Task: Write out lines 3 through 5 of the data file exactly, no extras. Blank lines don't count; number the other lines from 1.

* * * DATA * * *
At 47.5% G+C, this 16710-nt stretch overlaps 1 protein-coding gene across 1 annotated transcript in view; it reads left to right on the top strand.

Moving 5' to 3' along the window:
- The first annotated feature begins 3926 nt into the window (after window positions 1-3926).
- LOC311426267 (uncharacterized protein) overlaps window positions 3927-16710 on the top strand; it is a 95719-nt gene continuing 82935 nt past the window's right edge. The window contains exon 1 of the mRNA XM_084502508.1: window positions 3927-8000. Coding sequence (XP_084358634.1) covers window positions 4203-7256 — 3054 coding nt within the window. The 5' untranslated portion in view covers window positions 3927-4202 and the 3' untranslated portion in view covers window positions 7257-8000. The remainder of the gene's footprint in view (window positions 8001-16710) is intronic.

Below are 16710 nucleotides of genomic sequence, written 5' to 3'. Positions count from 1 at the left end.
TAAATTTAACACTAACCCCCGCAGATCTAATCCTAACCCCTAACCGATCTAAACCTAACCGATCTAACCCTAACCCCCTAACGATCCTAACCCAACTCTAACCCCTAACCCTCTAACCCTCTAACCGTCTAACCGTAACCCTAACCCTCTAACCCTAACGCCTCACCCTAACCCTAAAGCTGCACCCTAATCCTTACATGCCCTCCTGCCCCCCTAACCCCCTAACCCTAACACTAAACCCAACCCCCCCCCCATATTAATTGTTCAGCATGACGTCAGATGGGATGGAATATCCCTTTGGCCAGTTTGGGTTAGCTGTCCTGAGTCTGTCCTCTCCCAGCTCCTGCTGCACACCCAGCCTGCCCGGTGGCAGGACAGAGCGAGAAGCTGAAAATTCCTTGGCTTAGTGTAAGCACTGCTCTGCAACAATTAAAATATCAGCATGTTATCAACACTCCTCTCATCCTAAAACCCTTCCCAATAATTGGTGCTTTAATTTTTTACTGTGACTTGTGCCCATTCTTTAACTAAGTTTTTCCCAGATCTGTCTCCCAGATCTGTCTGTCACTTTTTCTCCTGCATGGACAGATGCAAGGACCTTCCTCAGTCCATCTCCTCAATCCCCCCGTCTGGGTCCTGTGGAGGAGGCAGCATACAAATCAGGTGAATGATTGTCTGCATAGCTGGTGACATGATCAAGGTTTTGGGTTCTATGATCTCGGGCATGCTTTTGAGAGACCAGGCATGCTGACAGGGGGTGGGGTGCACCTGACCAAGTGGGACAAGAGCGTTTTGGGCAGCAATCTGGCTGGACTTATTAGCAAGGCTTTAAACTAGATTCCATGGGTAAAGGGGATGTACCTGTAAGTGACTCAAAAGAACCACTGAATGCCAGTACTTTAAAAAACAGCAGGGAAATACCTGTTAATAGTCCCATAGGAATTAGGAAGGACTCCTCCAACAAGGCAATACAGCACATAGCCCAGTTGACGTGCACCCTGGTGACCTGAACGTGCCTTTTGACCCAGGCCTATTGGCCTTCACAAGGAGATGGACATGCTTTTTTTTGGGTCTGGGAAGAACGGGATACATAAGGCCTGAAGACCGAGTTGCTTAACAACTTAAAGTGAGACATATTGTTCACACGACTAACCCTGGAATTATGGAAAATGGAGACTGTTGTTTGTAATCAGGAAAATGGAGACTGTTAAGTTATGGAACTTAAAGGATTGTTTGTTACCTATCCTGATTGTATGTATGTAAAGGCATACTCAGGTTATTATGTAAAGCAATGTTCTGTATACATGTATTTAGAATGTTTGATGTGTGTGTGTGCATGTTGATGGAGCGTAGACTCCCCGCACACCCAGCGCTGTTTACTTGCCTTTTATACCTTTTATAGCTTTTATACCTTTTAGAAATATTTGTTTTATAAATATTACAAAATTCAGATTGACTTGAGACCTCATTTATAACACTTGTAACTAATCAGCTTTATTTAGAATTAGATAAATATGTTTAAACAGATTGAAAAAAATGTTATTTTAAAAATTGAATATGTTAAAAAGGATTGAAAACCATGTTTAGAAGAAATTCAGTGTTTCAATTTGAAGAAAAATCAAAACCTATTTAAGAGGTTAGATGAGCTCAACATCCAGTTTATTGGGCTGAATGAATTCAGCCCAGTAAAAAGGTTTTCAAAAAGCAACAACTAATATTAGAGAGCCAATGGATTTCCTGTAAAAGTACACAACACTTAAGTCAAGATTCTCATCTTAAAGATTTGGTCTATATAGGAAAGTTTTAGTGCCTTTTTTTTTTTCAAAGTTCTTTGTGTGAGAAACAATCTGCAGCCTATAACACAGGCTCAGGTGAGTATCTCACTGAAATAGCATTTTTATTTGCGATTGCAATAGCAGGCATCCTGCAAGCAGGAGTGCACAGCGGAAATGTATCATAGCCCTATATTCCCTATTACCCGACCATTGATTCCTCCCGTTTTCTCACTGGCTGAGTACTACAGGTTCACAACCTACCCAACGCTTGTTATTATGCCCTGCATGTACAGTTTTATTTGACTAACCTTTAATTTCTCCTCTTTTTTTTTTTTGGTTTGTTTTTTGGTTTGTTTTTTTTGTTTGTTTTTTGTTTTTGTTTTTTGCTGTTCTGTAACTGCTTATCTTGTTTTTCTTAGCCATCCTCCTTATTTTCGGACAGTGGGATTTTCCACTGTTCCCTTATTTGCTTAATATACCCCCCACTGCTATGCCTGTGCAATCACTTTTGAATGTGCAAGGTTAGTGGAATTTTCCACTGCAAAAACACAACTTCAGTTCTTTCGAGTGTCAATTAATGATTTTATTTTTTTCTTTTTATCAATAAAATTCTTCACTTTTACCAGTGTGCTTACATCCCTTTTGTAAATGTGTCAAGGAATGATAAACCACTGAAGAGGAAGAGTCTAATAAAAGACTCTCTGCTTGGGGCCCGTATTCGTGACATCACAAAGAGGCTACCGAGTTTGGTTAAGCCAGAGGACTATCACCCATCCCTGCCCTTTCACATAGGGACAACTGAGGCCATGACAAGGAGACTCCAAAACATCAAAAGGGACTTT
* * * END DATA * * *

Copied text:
- The first annotated feature begins 3926 nt into the window (after window positions 1-3926).
- LOC311426267 (uncharacterized protein) overlaps window positions 3927-16710 on the top strand; it is a 95719-nt gene continuing 82935 nt past the window's right edge. The window contains exon 1 of the mRNA XM_084502508.1: window positions 3927-8000. Coding sequence (XP_084358634.1) covers window positions 4203-7256 — 3054 coding nt within the window. The 5' untranslated portion in view covers window positions 3927-4202 and the 3' untranslated portion in view covers window positions 7257-8000. The remainder of the gene's footprint in view (window positions 8001-16710) is intronic.

Below are 16710 nucleotides of genomic sequence, written 5' to 3'. Positions count from 1 at the left end.